“C-9” & “C-35” Conflicts & Solar Installation Rules for Swimming Pools

We shine the light of knowing into the dark corners of myth, misconception and mistaken ideas about solar that will be good news for pool contractors. Another dispute can be settled by the word, ‘if’, which draws a line in the ‘sand’ for plaster and drywall work…

Q:  You helped me get my “C-53” swimming pool license a few years back and I have a question for you.  A few of my customers have asked me to install solar heating for their residential pools that I have serviced, but I have been told by other contractors that I specifically need either a “B” (General Building) or a “C-46” (Solar) license to do these installations.  Is that correct?


A: Nice to hear from you again!  Since solar contracting is an ever-expanding part of construction these days, there is a lot of talk and also a lot of confusion over the proper license that a contractor needs in order to perform this work.  A “C-53” Swimming Pool contractor is authorized to include the installation of solar heating in swimming pools projects, so you will not need to obtain any additional classifications.


There are also several other classifications that allow contractors to perform solar installation/repair jobs: “A” (General Engineering); “B” (General Building); “C-4” (Boiler) contractors are authorized to perform solar heating specifically associated with boilers, hot-water heating and steam fitting; “C-10” Electrical contractors can perform solar projects that involve electrical energy; “C-36” Plumbing contractors can perform solar to heat water or fluids; and of course “C-46” Solar Contractors can perform all types of solar installations.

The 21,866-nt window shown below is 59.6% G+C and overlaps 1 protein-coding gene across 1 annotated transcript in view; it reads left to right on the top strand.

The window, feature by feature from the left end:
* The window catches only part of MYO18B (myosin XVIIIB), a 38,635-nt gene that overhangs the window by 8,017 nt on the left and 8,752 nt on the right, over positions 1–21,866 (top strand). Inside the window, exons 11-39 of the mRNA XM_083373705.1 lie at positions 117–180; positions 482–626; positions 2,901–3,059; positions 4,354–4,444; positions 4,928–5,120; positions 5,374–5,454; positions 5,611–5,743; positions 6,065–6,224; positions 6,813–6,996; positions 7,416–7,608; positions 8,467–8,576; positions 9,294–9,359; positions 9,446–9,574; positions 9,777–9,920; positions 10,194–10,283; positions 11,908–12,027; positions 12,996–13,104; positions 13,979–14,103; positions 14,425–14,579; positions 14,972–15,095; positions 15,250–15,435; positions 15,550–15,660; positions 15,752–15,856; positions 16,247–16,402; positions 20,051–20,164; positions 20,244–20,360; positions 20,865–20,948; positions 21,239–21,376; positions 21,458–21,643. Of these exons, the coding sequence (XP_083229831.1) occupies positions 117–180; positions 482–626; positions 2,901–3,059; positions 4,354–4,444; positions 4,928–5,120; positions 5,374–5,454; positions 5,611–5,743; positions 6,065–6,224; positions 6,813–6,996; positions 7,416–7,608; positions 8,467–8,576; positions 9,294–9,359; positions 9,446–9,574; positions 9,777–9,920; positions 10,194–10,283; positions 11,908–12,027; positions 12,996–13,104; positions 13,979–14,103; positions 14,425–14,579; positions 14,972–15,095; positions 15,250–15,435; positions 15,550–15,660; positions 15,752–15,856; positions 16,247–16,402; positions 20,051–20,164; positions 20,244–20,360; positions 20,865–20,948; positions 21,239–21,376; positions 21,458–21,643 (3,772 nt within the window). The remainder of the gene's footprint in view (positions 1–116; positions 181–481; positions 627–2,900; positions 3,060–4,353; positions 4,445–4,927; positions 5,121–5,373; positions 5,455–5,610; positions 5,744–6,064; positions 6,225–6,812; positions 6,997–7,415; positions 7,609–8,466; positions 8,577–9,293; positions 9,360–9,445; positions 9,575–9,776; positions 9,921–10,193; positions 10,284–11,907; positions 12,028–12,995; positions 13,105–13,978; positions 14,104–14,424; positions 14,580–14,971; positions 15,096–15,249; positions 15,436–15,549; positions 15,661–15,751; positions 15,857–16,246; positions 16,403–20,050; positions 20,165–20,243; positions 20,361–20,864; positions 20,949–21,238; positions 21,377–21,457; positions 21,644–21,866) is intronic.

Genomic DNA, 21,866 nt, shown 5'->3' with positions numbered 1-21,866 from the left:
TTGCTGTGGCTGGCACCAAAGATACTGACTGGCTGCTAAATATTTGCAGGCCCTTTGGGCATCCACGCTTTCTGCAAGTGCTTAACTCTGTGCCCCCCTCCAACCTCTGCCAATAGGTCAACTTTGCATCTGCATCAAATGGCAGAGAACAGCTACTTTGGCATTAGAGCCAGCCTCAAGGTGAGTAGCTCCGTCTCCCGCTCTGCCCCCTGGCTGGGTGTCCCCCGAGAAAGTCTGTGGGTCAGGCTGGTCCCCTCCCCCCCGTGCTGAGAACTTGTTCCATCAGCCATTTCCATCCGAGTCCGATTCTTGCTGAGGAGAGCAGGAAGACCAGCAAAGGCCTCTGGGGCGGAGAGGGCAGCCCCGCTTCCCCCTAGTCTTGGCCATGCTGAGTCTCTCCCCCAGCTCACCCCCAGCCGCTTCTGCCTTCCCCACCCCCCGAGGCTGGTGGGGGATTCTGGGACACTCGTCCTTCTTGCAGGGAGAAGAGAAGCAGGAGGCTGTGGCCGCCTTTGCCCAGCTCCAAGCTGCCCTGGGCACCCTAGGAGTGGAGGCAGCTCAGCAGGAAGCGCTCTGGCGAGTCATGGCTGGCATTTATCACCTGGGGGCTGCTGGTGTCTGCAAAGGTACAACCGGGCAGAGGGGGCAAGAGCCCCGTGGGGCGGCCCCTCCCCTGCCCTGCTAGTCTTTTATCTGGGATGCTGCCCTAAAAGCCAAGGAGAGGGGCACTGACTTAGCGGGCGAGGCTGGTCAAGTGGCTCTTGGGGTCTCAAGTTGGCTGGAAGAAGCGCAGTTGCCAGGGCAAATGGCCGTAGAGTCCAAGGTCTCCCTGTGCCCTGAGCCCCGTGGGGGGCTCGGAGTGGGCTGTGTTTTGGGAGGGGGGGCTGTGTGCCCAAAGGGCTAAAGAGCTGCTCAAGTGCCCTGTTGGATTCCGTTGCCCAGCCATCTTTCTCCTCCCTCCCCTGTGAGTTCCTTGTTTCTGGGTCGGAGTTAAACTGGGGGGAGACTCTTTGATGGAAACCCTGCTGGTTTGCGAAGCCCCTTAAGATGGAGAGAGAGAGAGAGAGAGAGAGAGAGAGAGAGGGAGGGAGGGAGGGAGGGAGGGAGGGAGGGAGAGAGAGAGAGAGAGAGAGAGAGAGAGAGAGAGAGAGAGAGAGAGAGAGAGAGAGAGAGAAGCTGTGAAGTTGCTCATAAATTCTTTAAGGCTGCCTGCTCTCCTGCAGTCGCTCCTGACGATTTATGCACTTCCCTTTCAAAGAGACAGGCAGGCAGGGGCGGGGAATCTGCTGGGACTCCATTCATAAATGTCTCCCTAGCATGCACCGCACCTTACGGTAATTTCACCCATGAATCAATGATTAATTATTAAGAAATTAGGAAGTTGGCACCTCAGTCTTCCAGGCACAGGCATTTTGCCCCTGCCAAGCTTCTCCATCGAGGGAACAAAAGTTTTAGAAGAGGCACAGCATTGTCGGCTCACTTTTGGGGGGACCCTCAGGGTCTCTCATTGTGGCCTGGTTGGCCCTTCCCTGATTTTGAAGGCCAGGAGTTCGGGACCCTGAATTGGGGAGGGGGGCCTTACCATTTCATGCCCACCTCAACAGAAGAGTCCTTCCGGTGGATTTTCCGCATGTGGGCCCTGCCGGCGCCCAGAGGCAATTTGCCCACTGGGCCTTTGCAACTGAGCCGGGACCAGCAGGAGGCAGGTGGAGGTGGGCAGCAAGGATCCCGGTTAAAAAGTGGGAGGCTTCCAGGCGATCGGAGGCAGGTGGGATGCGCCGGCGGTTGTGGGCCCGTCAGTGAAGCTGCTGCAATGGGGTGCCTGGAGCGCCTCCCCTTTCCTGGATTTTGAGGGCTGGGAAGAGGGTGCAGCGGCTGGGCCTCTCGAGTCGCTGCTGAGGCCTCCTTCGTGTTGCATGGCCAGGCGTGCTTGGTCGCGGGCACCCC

Q: Hello, I am a regular reader of your Q&A column in our local Contractor’s Association newsletter.  Thank you for your engaging reading.  My question may be a good candidate to share as I have not read anything of the sort in the 4 years I have been following you.  I am licensed as a “C-9” (Drywall) and a “C-35” (Lathe and Plaster) contractor.  I am losing drywall business to a local large plastering contractor and decided to check his license status.  It turns out he does not have a “C-9” license.  Where is the line drawn between a lathe and plaster contractor and a drywall contractor?  Can a “C-35” contractor take on regular drywall services?


A:  Thank you for reading the column.  We appreciate you contacting us it’s why we are here to help.  The “C-9” and the “C-35” are two distinct classifications.  A “C-35” contractor cannot do a project that is exclusively drywall, and likewise, a “C-9” contractor cannot do a project that is exclusively lathe and plaster.  The two classifications are similar though, so a C-35 can do some of the work that falls under a “C-9” classification, if the work is supplemental and incidental to the lathe and plaster job.  This is the same for a “C-9” contractor with regards to lathe and plaster; he/she can perform some “C-35” work, if it is incidental and supplemental to the drywall job.

For those who may have missed it a complete list of the new and revised 2013 laws affecting State Contracting Practices, please visit our website at www.cutredtape.com or call with any questions.